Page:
Awfully Good: Speed 2: Cruise Control

Last Updated on August 5, 2021

Twenty years ago this week, a true cinematic disaster was unleashed upon the world…


Speed 2: Cruise Control (1997)


Director: Jan de Bont
Stars: Sandra Bullock, Jason Patric, Willem Dafoe

Keanu Reeves makes a wise business decision.

Without hyperbole, SPEED 2: CRUISE CONTROL may be the worst sequel ever made. We've seen many disappointing follow-ups in this column that failed to live up to the original—MISSION: IMPOSSIBLE II, THE EXORCIST 2, BLAIR WITCH 2, 2 FAST 2 FURIOUS, SHOWGIRLS 2, BABY GENIUSES 2—but none systematically destroyed every molecule of goodwill and enjoyment of a potential franchise like SPEED 2 does.

From the sequel WHILE YOU WERE CREEPING. .

Defying the odds that some part of this sequel would at least work by accident, SPEED 2 has zero redeeming qualities. The script is poorly thought out; a paint-by-numbers action movie full of cliches and head-scratching decisions. (See Willem Dafoe's villainous motivations below.) The action sequences are laughable and the acting across the board rarely overcomes community theater-levels of terrible. And just on a conceptual level, there are some immediate concerns right off the bat. While a cruise liner may technically be a bigger vehicle, there's something decidedly less dangerous and less exciting about a ship being hijacked in vast open waters than a bus speeding out of control through downtown Los Angeles. SPEED 2 was clearly going to be in trouble from the very first pitch meeting.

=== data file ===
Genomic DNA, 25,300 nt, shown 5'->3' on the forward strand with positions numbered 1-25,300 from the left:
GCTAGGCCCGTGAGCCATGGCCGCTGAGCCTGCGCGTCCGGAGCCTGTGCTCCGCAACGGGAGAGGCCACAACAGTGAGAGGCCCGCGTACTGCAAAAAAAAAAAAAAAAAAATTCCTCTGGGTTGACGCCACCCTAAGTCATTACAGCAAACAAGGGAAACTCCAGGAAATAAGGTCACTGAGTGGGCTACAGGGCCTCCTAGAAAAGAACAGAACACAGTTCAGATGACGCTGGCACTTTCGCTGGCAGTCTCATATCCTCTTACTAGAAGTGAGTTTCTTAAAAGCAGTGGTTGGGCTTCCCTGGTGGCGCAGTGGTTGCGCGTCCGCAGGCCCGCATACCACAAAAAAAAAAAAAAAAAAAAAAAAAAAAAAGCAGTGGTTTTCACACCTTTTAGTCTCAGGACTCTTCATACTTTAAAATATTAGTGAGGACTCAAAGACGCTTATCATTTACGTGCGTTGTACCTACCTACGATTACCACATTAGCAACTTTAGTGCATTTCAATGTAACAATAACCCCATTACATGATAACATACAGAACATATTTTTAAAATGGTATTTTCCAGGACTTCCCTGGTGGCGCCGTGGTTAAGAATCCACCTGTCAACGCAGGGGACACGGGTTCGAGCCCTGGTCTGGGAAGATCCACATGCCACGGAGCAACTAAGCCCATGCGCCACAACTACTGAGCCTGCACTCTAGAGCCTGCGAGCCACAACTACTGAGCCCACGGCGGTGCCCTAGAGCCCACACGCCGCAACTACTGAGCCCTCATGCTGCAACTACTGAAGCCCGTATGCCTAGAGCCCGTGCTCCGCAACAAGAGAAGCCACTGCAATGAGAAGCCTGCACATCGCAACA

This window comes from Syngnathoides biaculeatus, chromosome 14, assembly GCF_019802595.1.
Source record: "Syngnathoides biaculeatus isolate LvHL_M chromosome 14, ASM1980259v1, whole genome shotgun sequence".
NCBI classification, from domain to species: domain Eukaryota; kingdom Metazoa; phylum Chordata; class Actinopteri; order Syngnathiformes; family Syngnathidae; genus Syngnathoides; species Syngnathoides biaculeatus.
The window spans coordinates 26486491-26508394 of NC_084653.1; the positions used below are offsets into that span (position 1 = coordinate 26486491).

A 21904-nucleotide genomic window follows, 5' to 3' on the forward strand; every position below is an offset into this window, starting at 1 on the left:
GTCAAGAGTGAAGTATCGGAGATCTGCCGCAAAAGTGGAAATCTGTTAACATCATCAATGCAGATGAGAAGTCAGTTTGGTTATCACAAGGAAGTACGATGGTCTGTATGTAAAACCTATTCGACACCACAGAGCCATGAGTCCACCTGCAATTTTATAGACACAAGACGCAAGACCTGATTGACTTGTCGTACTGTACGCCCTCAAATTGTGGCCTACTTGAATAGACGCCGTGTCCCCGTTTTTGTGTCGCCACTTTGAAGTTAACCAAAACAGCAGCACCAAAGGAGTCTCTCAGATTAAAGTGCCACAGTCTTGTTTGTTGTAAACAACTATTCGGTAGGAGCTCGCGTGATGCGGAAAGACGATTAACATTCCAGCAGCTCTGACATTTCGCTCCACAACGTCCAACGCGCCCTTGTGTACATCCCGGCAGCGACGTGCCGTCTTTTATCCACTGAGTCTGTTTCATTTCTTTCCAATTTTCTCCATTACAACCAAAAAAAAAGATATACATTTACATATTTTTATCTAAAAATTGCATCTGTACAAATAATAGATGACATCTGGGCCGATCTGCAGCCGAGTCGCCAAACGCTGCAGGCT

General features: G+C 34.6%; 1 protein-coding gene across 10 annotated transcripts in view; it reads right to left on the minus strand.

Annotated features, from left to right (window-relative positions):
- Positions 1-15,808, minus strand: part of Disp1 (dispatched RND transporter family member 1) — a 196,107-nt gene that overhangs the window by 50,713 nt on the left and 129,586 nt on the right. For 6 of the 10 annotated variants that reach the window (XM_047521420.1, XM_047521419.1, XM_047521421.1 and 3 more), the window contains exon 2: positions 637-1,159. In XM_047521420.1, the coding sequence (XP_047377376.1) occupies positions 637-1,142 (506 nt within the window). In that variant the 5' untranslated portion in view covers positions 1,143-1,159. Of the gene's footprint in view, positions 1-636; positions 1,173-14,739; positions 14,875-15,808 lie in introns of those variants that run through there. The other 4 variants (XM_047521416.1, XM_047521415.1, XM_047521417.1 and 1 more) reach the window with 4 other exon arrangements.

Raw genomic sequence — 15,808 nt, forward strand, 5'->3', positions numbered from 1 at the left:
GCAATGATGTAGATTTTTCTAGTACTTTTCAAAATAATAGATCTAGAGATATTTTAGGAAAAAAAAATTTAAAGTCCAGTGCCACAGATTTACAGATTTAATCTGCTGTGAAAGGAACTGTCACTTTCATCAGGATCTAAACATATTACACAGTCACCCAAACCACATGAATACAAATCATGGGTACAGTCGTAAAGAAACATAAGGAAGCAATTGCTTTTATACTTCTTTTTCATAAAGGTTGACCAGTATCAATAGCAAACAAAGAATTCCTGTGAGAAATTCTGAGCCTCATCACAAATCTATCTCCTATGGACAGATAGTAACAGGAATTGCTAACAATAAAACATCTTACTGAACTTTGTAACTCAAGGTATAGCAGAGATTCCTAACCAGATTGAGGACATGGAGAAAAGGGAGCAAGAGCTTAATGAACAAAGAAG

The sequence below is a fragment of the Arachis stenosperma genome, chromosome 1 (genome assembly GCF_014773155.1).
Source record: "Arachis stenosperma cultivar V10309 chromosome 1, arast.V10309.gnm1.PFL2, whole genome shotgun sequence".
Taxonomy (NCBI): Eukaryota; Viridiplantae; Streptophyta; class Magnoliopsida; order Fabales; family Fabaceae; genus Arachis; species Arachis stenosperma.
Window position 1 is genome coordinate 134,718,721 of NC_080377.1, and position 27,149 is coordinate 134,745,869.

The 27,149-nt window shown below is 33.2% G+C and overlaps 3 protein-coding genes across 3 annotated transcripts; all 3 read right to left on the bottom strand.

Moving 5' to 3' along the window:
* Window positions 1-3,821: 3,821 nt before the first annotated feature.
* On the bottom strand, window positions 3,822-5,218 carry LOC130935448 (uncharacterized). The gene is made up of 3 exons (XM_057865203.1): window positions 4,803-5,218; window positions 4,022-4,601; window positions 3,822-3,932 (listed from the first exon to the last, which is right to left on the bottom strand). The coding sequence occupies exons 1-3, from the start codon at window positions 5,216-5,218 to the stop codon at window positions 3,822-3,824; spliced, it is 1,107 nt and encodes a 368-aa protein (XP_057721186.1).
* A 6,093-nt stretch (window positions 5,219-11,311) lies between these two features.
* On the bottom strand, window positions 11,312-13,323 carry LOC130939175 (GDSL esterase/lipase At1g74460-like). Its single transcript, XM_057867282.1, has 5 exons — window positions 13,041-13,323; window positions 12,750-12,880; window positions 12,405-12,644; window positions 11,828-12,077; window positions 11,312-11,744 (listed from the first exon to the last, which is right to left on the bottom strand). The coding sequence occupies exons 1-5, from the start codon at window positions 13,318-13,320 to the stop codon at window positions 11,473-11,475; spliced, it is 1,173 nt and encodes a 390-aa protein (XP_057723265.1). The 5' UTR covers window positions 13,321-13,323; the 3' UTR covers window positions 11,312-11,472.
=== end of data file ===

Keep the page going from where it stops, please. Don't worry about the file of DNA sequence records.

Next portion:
And Jason Patric doesn't kid around about his boogieing.

However, no loss is felt greater than that of Keanu Reeves, who wisely took one look at the script and decided he'd rather tour with his band than touch this celluloid turd. Replacement star Jason Patric had his work cut out for him as Alex Shaw, but the writing does him no favors. Because he's from the LAPD, Shaw somehow thinks he should be in charge at all times and spends the entire movie ordering people around, ignoring anyone else's opinions, and even threatening to kill innocent civilians if they don't do what he says. His character might honestly be worse than the terrorist villain, who was at least planning on evacuating the ship of all people before taking it over. Jason Patric is the one who forced everyone off the life raft and made them get back on the boat with a madman.

Sandra Bullock's Fonzie impression was riveting.